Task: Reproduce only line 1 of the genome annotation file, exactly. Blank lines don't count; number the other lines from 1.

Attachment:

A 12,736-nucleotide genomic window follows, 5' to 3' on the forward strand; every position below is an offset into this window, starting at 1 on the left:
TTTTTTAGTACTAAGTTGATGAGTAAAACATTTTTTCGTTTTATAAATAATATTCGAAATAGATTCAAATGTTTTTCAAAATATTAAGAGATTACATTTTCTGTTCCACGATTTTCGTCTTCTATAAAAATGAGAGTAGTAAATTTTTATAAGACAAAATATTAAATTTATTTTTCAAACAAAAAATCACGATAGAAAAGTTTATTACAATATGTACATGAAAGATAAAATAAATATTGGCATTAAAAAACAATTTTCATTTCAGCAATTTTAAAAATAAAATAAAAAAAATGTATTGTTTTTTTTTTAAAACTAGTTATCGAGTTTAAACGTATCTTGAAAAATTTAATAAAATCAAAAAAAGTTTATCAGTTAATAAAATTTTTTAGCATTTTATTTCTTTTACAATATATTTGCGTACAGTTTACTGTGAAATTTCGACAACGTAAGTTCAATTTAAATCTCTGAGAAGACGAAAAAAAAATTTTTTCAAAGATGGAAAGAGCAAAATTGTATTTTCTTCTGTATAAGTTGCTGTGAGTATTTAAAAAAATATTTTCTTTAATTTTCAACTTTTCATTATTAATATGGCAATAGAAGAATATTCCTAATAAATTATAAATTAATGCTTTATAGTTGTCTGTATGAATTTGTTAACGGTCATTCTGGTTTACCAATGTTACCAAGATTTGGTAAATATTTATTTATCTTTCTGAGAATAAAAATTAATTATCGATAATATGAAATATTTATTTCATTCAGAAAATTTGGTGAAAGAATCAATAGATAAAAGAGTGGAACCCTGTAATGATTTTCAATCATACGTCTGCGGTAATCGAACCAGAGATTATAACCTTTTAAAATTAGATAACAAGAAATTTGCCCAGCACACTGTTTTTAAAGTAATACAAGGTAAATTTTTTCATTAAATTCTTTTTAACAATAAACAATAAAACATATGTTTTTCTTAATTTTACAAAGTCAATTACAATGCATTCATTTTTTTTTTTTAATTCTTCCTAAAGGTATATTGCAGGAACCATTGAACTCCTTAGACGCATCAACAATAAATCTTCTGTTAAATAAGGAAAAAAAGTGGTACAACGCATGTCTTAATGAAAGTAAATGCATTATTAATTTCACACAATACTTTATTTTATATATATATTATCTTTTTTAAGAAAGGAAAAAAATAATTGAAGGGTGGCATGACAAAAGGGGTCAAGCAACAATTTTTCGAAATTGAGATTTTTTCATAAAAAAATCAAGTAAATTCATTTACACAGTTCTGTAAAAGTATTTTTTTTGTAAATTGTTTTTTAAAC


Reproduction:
A 12,736-nucleotide genomic window follows, 5' to 3' on the forward strand; every position below is an offset into this window, starting at 1 on the left: